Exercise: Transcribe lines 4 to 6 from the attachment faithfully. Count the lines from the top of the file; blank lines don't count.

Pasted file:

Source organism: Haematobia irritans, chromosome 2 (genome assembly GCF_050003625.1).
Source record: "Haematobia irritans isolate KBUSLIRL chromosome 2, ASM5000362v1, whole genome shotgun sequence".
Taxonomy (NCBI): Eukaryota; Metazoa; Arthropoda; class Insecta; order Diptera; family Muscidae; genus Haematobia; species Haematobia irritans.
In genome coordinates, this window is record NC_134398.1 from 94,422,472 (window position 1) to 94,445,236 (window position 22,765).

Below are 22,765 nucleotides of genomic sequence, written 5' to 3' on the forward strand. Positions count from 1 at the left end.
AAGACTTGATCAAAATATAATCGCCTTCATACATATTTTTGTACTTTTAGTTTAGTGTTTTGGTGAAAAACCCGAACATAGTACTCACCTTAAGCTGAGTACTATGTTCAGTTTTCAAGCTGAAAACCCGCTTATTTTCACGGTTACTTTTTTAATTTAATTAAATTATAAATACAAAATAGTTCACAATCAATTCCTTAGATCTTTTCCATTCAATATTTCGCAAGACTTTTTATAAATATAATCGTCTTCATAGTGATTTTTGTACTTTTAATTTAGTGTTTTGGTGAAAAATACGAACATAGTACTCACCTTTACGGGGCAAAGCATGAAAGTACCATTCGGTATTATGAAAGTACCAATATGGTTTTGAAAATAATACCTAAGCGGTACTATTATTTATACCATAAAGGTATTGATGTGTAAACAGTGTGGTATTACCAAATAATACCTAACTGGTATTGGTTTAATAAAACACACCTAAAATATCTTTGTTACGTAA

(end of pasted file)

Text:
In genome coordinates, this window is record NC_134398.1 from 94,422,472 (window position 1) to 94,445,236 (window position 22,765).

Below are 22,765 nucleotides of genomic sequence, written 5' to 3' on the forward strand. Positions count from 1 at the left end.
AAGACTTGATCAAAATATAATCGCCTTCATACATATTTTTGTACTTTTAGTTTAGTGTTTTGGTGAAAAACCCGAACATAGTACTCACCTTAAGCTGAGTACTATGTTCAGTTTTCAAGCTGAAAACCCGCTTATTTTCACGGTTACTTTTTTAATTTAATTAAATTATAAATACAAAATAGTTCACAATCAATTCCTTAGATCTTTTCCATTCAATATTTCGCAAGACTTTTTATAAATATAATCGTCTTCATAGTGATTTTTGTACTTTTAATTTAGTGTTTTGGTGAAAAATACGAACATAGTACTCACCTTTACGGGGCAAAGCATGAAAGTACCATTCGGTATTATGAAAGTACCAATATGGTTTTGAAAATAATACCTAAGCGGTACTATTATTTATACCATAAAGGTATTGATGTGTAAACAGTGTGGTATTACCAAATAATACCTAACTGGTATTGGTTTAATAAAACACACCTAAAATATCTTTGTTACGTAA